A Case for Impact Investing, Cont.
By Matthew Davis, CFA | Sat Mar 28 2009
What if the solution to global poverty didn’t rest in the hands of a few Harvard economists, or executives from the World Bank, or some leading development experts on retainer in Ghana? Not in a massive government building, nor within the ivy-laden walls of a university, nor at the podium of the United Nations. What if the solution is in the mind of a Ugandan seed producer and a business-savvy American? RENEW believes that a significant piece of the poverty puzzle can be solved when such a tourist meets a passionate, hard-working entrepreneur — particularly when this happens 100,000 times over.
In our January 23, 2009 post, we met the Ugandan entrepreneur. Now let’s meet our tourist. Keep in mind, it may be you or someone you know. They’re your neighbor down the road, your friend Tom. The one that just took that safari last summer. If you were traveling with him, this is what you may have seen…
After an amazing journey through some of the most rugged and beautiful land on the planet, and seeing a spectacular range of wildlife, Tom was convinced that he and his family had truly experienced Africa. On his way back from the reserve, his kids got thirsty, so Tom stopped by a small store on the roadside to get some drinks. Stepping out of the Land Rover, he was immediately surrounded by a group of children begging for money. Because Tom’s a compassionate person, and because he just spent $5,000 on a safari, guilt causes him to hand over some spare change from his pocket. The four children scuffle to divvy up the loot.
As he walked into the store, three vendors immediately surrounded him trying to get Tom to buy from them – “all the stores are the same,” Tom thought. Trying his best to drown out their pleas, he finally found what seemed acceptable and bought four warm Cokes. After he handed off a few bills from his wallet to the lucky vendor, he noticed the other two peacefully turn away and return to their respective perches, waiting for the next tourist to come by. As Tom climbed back into his SUV and headed for the airport, he was noticeably distant, gripped with cognitive dissonance — Africa is beautiful and full of potential, and yet gripped in poverty.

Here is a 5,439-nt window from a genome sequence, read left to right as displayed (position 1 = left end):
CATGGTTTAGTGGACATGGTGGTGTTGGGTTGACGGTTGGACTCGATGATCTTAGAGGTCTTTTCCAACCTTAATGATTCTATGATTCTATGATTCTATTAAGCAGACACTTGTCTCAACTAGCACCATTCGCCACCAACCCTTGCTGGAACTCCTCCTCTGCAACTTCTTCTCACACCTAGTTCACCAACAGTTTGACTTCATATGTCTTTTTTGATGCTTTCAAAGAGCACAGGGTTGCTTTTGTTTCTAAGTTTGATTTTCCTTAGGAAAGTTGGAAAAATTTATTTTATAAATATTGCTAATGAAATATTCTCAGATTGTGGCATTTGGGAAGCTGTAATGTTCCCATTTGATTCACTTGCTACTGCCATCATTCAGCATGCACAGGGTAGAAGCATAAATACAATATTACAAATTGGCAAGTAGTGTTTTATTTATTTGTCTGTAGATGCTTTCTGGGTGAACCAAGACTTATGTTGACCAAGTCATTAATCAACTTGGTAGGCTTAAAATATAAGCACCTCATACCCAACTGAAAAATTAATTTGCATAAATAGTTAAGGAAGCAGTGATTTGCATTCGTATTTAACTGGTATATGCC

You watch Tom contemplate this dilemma in his head, idly staring out the window at the distant city skyline. You notice that Tom seemed troubled during the entire flight home. After what seemed to be hours of squirming in his seat, Tom leaned over to his wife and started with his famous “what if.” You’ve seen this before — Tom starts in: “What if those were our kids on the street?” “What if I was that vendor and that was my business?” “What if I hadn’t been raised on Elm Street, but in a back ally of Nairobi?” “What if I didn’t get an education, or have that amazing teacher?” He asks these, not expecting an answer, but searching for resolution.
His thoughts wander back to what it was like growing up in America. He went to high school, fell in love and graduated from college. He worked for a good company, and after a few years of making a name for himself, he and some friends had an idea. They wrote out a business plan, moonlighted for a few months, scrounged up some money from friends and family, and went full-time to work on their dream. They got the business going, and then got a loan from a local bank. Ten years later they sold the company, made a few million and went their separate ways. Tom was now trying to spend some much deserved time with his family. His kids had been talking about Africa ever since they saw some movie in school about the civil war in Sudan, and they pleaded with him to take them on an adventure. Just excited to see his children interested in something other than Xbox or American Idol, Tom jumped at the opportunity; he was ready for an adventure too. So he contacted his travel agent, booked a flight and there they were in Africa…
Now we get to ask “what if.” What if Tom had a way to deal with his dilemma? What if he were able to shift his association of Africa with poverty to Africa with opportunity? What if he were able to zoom out, and see the economic development that could occur if provided the right support? What if Tom had not gotten out of his Land Rover, and instead, driven to the industrial park on the outskirts of the city? What if Tom would have met the business owner in need of capital and support (Read that story
)? After all, she had employed the mothers of the children Tom had met that day. What if they had a conversation, and the owner told a story of a vision she had to start a company that employed women and supported a growing industry in her country, one that would provide seeds and jobs to thousands of small farmers?
But instead: she sadly explains that she had to let some of her workers go last month. The interest rates on the bank loan she had to take to meet the demand of a contract that didn’t yield the profit she needed to keep the employees on once the contract was over.
Here’s the secret that the scholars, economists and experts haven’t grasped: The solution to poverty will become clear when Tom, and the thousands of others who have had similar experiences, meet the business owner and begin a business relationship; one that unlocks the vision and potential within the entrepreneur, and addresses the dilemma within Tom. The interaction, and thousands like it, will shift the way that we in the West see Africa. But first, Tom must encounter the entrepreneur.